COLEMAN HAWKINS — At Ease With Coleman Hawkins (review)

COLEMAN HAWKINS — At Ease With Coleman Hawkins album cover Album · 1960 · Swing Buy this album from MMA partners
3/5 ·
js
Mood music was a phenomena that arose in the 50s with the arrival of the long playing album and was designed to provide a ‘relaxing atmosphere’ for people during times of leisure. Often these albums consisted of rather faceless orchestras playing classic ballads in a rather bland and unobtrusive manner, but a not uncommon alternative to the generic orchestra would involve having a well known jazz musician play the ballads instead. Big stars from Charlie Parker to John Coltrane have recorded such albums and these sides can range from cheezy and forget-able to decent sets of jazz, albeit a bit laid back. Fortunately, Coleman Hawkins’, “At Ease with Coleman Hawkins”, falls into that latter group.

If you had to pick the nicest tone in saxophone history, Hawkins would rate at the top along side fellow reed men like Johnny Hodges and Lester Young. For those unfamiliar with his history, Hawkins, pretty much by himself, invited modern saxophone playing in the late 20s and made the saxophone a competitive solo instrument with his virtuoso solos and smooth tone that is still hard to match today. Coleman brings all that virtuosity to “At Ease”, but keeps things in a relaxed manner as required by the mood music setting.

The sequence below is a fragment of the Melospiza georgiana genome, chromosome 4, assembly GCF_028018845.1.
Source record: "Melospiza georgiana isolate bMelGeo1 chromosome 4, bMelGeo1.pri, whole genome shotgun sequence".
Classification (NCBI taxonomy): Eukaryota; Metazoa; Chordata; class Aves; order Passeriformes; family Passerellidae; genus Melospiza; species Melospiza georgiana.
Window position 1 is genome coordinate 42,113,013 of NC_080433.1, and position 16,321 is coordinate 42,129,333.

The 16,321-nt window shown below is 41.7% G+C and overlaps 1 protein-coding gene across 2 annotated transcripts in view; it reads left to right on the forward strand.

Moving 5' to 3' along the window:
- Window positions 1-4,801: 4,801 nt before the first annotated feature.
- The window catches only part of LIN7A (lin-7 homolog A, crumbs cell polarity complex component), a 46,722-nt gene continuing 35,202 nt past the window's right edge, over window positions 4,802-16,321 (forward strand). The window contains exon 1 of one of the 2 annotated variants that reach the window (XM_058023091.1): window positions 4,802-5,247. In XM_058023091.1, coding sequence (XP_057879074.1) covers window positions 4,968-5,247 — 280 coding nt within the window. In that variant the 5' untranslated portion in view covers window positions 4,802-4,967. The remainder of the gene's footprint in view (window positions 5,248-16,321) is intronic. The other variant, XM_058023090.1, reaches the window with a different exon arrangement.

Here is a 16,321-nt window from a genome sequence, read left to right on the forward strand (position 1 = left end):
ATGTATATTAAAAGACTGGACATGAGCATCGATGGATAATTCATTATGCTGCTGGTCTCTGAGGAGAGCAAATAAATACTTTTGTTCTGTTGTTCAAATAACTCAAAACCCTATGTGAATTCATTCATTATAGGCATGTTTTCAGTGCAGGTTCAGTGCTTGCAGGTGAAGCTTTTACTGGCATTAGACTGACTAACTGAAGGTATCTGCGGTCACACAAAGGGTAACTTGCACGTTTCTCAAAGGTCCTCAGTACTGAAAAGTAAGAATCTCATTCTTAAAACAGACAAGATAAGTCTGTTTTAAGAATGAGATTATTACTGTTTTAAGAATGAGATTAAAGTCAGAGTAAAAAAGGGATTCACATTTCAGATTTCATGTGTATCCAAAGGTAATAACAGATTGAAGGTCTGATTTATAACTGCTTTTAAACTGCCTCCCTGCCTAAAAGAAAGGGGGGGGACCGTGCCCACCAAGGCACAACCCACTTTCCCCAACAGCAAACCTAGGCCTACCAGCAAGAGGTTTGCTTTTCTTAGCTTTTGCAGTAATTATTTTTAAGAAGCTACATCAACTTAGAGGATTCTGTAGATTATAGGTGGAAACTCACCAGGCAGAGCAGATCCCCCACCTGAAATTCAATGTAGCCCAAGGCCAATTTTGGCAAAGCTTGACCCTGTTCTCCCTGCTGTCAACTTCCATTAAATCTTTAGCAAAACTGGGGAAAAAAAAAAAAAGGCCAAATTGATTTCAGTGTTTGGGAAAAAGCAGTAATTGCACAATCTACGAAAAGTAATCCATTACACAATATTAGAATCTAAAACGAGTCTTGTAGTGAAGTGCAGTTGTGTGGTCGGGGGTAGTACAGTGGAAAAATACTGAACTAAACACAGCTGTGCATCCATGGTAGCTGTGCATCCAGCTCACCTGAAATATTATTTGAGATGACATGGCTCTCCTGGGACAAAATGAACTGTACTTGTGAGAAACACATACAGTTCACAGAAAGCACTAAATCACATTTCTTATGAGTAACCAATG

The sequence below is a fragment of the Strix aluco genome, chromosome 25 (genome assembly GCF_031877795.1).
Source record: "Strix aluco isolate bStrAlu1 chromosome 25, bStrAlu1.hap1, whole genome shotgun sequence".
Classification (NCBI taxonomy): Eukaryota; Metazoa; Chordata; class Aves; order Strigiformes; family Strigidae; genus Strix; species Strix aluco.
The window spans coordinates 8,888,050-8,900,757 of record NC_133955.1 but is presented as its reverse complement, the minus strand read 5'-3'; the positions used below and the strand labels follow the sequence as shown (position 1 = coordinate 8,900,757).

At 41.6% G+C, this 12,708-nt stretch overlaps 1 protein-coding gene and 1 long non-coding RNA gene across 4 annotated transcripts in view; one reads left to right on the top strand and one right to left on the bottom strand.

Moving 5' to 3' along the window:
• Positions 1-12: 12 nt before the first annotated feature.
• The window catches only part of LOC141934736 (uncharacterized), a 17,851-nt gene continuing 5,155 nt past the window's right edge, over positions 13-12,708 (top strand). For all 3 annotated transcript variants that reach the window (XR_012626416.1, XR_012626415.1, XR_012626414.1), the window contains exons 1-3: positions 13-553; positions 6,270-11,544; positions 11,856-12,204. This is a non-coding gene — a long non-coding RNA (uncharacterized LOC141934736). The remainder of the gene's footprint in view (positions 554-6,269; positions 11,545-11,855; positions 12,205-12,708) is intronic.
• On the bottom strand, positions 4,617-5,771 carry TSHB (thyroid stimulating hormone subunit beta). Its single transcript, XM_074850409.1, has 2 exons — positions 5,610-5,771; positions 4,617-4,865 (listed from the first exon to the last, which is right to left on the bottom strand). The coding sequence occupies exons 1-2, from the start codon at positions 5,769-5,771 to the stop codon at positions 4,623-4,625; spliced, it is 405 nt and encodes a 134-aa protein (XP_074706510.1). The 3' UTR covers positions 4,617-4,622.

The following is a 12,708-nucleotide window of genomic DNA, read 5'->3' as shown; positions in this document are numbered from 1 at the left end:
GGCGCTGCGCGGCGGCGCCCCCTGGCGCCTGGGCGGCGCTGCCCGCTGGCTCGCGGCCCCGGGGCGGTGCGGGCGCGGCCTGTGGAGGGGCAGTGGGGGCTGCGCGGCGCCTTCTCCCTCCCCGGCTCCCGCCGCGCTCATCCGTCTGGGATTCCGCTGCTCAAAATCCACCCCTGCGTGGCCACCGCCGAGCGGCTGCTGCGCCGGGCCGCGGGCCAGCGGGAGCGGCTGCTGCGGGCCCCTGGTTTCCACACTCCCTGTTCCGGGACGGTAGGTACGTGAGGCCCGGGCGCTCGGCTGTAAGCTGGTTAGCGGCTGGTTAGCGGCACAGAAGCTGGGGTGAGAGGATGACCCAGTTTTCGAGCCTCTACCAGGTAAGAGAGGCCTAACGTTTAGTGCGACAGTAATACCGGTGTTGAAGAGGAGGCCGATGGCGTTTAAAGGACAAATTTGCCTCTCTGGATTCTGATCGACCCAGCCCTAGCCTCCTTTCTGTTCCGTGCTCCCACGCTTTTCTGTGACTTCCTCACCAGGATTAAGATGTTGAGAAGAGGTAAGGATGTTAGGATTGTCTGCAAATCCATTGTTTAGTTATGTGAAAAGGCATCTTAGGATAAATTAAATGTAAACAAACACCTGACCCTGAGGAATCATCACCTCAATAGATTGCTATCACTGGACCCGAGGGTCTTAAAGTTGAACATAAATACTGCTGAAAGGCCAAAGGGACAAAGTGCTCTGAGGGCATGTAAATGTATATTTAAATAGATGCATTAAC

In comparison to other jazz albums that double as easy listening, “At Ease” rates very well. One big plus on here is that there are no background strings weighting down the sound, often a big problem with other jazz mood albums. Instead, the only instruments you get on “at Ease” are a simple four piece combo with the great Tommy Flanagan on piano. A second big plus is the choice of tunes. Easy listening albums are notorious for featuring songs that have been played to death, not so on this one, apparently Hawkins picked the tunes himself, and his choices are thoughtful and unique. Fans of Coleman Hawkins don’t need to be afraid of this one, Hawkins keeps it mellow, but he doesn’t necessarily check his genius at the door, there is a lot of great playing on here, inventive and unique as always.
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